Wednesday, September 25, 2013
Down and Out in Paris and London: review
Down and Out in Paris and London
Author: George Orwell
Rating: 4 stars
Summary: This unusual fictional account - in good part autobiographical - narrates without self-pity and often with humor the adventures of a penniless British writer among the down-and-out of two great cities. The Parisian episode is fascinating for its expose of the kitchens of posh French restaurants, where the narrator works at the bottom of the culinary echelon as dishwasher, or plongeur. In London, while waiting for a job, he experiences the world of tramps, street people, and free lodging houses. In the tales of both cities we learn some sobering Orwellian truths about poverty and society.
This is a very easy book to just read in one sitting. The writing is quick and the chapters just blend together. I'm kind of glad I didn't read this before my Europe trip, because I would have forgotten the time gap, and crossed those two disgusting cities off my list. (Which, I can now report, are much improved.)
There are two distinct parts to the book, the narrator's time in Paris, and then in London. I have to admit, for the first 30 pages or so, I thought this was a non-fictional account of Orwell's history growing up since the main character doesn't actually have a name, and the back cover almost implies it. But I think it's just based off of some of his experiences, because there are sure some dirty secrets I'm sure weren't common knowledge at the time.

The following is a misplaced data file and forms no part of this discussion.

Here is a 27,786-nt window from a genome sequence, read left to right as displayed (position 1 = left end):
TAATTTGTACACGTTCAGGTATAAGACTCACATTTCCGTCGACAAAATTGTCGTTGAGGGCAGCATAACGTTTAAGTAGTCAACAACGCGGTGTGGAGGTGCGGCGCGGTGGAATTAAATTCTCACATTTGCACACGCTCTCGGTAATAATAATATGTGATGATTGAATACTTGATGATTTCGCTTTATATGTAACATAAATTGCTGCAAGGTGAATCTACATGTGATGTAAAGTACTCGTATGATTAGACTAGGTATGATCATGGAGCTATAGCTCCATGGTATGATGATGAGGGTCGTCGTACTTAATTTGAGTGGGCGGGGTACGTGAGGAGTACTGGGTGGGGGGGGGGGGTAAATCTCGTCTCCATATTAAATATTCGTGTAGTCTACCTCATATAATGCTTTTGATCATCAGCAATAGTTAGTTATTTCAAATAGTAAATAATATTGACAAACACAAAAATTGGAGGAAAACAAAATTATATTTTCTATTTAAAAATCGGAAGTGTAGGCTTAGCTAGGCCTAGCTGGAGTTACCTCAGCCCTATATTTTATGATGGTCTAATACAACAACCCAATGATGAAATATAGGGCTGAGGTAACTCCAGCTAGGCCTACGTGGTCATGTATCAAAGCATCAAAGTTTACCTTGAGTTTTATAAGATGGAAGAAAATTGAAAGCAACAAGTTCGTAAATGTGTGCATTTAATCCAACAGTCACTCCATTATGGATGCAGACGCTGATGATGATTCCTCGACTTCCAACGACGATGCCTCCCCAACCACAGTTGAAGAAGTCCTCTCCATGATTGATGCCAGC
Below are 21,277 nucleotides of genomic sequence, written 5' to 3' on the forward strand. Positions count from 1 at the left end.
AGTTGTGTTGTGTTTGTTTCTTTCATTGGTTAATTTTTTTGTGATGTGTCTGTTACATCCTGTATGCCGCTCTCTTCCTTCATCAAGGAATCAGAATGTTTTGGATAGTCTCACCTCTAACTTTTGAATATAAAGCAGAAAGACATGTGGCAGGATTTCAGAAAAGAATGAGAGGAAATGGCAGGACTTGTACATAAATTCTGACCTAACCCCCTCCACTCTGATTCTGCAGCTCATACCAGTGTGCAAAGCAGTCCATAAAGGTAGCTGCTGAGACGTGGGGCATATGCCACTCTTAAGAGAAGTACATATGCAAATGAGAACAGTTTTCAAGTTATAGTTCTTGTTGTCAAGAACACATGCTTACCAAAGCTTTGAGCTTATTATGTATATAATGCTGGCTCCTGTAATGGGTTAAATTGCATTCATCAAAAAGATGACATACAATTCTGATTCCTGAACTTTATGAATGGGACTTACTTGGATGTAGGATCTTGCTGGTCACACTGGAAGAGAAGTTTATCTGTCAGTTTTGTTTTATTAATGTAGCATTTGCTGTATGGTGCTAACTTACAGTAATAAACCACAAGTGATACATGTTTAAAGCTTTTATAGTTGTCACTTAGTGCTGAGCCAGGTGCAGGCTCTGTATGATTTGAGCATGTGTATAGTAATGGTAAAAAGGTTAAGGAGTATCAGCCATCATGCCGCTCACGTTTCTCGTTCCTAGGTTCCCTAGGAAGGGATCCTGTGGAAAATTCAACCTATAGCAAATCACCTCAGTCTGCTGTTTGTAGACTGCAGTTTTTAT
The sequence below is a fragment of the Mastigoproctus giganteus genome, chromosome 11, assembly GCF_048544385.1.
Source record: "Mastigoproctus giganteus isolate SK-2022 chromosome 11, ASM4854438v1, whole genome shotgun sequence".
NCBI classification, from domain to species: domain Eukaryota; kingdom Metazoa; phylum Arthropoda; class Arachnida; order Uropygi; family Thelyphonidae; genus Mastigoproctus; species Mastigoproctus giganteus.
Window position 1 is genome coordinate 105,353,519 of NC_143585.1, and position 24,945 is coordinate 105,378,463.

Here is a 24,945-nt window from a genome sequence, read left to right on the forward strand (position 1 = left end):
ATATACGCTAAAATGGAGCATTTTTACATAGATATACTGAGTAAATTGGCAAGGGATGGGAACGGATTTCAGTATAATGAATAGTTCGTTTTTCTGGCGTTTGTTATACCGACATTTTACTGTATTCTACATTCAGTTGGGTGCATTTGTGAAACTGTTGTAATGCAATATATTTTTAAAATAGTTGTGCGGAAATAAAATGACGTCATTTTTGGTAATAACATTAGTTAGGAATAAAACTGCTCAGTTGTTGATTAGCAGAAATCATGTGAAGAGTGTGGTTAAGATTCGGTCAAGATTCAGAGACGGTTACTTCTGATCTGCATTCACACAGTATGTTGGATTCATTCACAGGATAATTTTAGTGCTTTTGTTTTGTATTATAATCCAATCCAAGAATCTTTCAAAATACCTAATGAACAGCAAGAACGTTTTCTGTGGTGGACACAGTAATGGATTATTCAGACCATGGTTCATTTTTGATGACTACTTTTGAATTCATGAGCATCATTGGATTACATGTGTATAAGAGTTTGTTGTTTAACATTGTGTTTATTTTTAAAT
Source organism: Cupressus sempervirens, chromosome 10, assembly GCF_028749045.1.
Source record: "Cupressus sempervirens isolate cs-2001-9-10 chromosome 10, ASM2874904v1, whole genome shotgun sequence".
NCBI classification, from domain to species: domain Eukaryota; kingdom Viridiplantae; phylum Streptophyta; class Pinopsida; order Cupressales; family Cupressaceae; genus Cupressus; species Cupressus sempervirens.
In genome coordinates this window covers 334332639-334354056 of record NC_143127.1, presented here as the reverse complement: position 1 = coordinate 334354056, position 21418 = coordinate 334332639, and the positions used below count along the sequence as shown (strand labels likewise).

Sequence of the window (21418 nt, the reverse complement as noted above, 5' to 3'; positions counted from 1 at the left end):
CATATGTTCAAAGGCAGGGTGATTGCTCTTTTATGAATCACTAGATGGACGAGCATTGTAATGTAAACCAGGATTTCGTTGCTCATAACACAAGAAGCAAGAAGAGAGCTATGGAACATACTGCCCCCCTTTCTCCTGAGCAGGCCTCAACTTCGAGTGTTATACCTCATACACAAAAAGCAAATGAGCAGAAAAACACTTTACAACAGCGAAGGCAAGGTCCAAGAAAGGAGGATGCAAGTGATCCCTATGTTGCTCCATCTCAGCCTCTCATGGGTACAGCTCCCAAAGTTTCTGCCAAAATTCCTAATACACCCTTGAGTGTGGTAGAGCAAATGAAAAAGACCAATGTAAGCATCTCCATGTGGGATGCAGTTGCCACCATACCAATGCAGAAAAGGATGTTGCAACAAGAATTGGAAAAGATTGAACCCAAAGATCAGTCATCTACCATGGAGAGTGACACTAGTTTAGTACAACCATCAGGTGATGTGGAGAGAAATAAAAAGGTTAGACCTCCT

I enjoyed the Paris work more, because though it was extremely gritty and depressing, it's Paris. And I'm growing fond of that city, no matter its faults. What amazed me the most is how little you can actually live on, after pawning all your possessions, and not eating for days on end. It made me lethargic just thinking about his days. Life as a "poulanger" (can't remember it exactly?) sounds awful, and I don't know how people did that sort of thing. There isn't life, it's just getting by; having no bigger purpose than a few hours work in the future.
For London, he mainly talked about where to sleep every night. Those spikes were described so horrendously, it was hard to believe. I am so glad the hostel-like places have improved since, at least, in the cleanliness factor. The thing that kept confusing me was all the different ways of adding up money. There's too many different terms for sixpence, halfpence, one and fourpenny, etc etc...so besides that, I mean, you can pretty much tell he's living dollar to dollar.
He did meet many unique individuals during his time in both cities, and those snippets of people's lives really gave this book a heart, and showed me people do this, or did this, and survived. Some of course, better off than others, but really it's quite impressive.
And that six-page chapter in the middle somewhere, describing all the slang and swear words of London in that time, was totally enjoyable.
I highly recommend this book.
I have yet to read his famous 1984 but I did read Animal Farm a while back which was...interesting.
How'd you like this? Should I do more non-YA book reviews? I do read a number of classics and adult books, just don't always take the time to review them.